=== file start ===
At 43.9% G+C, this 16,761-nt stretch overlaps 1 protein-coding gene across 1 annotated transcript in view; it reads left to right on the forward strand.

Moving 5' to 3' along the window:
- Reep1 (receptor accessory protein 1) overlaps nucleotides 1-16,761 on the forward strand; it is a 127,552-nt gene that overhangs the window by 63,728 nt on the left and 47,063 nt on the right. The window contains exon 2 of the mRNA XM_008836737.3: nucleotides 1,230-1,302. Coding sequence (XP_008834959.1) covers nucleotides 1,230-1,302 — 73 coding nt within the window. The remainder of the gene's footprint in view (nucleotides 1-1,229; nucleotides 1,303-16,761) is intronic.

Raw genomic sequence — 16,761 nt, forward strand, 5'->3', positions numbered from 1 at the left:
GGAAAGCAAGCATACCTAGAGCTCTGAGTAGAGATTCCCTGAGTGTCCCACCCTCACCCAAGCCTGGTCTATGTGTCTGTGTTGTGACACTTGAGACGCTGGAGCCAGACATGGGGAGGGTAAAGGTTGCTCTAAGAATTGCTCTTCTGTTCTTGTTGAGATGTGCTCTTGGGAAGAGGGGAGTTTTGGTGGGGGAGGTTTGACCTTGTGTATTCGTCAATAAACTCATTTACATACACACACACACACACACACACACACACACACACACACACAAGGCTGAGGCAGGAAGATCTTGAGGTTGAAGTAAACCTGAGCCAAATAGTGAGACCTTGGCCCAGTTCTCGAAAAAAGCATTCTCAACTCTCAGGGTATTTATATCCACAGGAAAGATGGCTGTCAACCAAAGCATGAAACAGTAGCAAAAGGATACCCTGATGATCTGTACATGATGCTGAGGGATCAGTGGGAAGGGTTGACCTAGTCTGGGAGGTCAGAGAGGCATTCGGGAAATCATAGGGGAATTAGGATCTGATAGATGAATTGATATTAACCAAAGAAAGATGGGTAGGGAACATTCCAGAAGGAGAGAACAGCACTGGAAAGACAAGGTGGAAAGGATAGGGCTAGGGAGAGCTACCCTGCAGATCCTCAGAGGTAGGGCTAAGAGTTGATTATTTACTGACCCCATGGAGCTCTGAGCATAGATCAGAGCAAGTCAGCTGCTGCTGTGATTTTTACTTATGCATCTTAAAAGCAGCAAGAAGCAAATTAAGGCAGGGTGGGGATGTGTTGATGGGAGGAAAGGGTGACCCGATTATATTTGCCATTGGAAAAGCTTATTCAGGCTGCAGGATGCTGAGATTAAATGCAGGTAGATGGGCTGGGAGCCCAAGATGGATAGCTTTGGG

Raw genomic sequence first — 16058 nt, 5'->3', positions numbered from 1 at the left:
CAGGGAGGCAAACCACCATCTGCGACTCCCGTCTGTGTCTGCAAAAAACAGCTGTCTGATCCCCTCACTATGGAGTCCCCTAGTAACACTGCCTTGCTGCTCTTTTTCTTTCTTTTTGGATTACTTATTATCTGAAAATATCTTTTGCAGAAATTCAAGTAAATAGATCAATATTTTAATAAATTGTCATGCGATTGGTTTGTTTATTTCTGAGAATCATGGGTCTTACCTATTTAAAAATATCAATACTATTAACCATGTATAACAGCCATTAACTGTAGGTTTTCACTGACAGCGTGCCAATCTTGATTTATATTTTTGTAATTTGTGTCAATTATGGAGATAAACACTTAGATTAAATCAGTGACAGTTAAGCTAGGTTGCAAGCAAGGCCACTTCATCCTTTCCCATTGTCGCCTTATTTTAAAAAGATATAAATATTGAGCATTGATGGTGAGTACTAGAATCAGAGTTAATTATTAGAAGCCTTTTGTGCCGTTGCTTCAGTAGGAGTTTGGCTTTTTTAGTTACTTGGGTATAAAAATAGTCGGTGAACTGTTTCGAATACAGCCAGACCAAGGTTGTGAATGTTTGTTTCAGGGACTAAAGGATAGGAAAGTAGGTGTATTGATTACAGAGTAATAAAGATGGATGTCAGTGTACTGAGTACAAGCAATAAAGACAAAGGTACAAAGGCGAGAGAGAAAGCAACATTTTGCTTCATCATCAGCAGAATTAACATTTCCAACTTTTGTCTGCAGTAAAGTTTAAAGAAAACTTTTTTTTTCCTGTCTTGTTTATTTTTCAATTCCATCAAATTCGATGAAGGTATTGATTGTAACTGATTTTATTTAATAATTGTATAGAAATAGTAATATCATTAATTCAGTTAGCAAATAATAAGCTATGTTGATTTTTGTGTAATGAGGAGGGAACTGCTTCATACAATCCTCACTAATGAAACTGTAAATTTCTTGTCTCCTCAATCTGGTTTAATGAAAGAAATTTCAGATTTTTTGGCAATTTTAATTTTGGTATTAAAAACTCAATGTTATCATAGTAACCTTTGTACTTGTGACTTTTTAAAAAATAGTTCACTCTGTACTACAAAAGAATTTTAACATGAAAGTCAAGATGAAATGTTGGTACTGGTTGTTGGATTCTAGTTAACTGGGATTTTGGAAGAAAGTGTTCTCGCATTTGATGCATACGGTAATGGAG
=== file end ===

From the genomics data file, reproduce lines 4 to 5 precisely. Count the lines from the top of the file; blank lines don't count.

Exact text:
Raw genomic sequence — 16,761 nt, forward strand, 5'->3', positions numbered from 1 at the left:
GGAAAGCAAGCATACCTAGAGCTCTGAGTAGAGATTCCCTGAGTGTCCCACCCTCACCCAAGCCTGGTCTATGTGTCTGTGTTGTGACACTTGAGACGCTGGAGCCAGACATGGGGAGGGTAAAGGTTGCTCTAAGAATTGCTCTTCTGTTCTTGTTGAGATGTGCTCTTGGGAAGAGGGGAGTTTTGGTGGGGGAGGTTTGACCTTGTGTATTCGTCAATAAACTCATTTACATACACACACACACACACACACACACACACACACACACACACAAGGCTGAGGCAGGAAGATCTTGAGGTTGAAGTAAACCTGAGCCAAATAGTGAGACCTTGGCCCAGTTCTCGAAAAAAGCATTCTCAACTCTCAGGGTATTTATATCCACAGGAAAGATGGCTGTCAACCAAAGCATGAAACAGTAGCAAAAGGATACCCTGATGATCTGTACATGATGCTGAGGGATCAGTGGGAAGGGTTGACCTAGTCTGGGAGGTCAGAGAGGCATTCGGGAAATCATAGGGGAATTAGGATCTGATAGATGAATTGATATTAACCAAAGAAAGATGGGTAGGGAACATTCCAGAAGGAGAGAACAGCACTGGAAAGACAAGGTGGAAAGGATAGGGCTAGGGAGAGCTACCCTGCAGATCCTCAGAGGTAGGGCTAAGAGTTGATTATTTACTGACCCCATGGAGCTCTGAGCATAGATCAGAGCAAGTCAGCTGCTGCTGTGATTTTTACTTATGCATCTTAAAAGCAGCAAGAAGCAAATTAAGGCAGGGTGGGGATGTGTTGATGGGAGGAAAGGGTGACCCGATTATATTTGCCATTGGAAAAGCTTATTCAGGCTGCAGGATGCTGAGATTAAATGCAGGTAGATGGGCTGGGAGCCCAAGATGGATAGCTTTGGG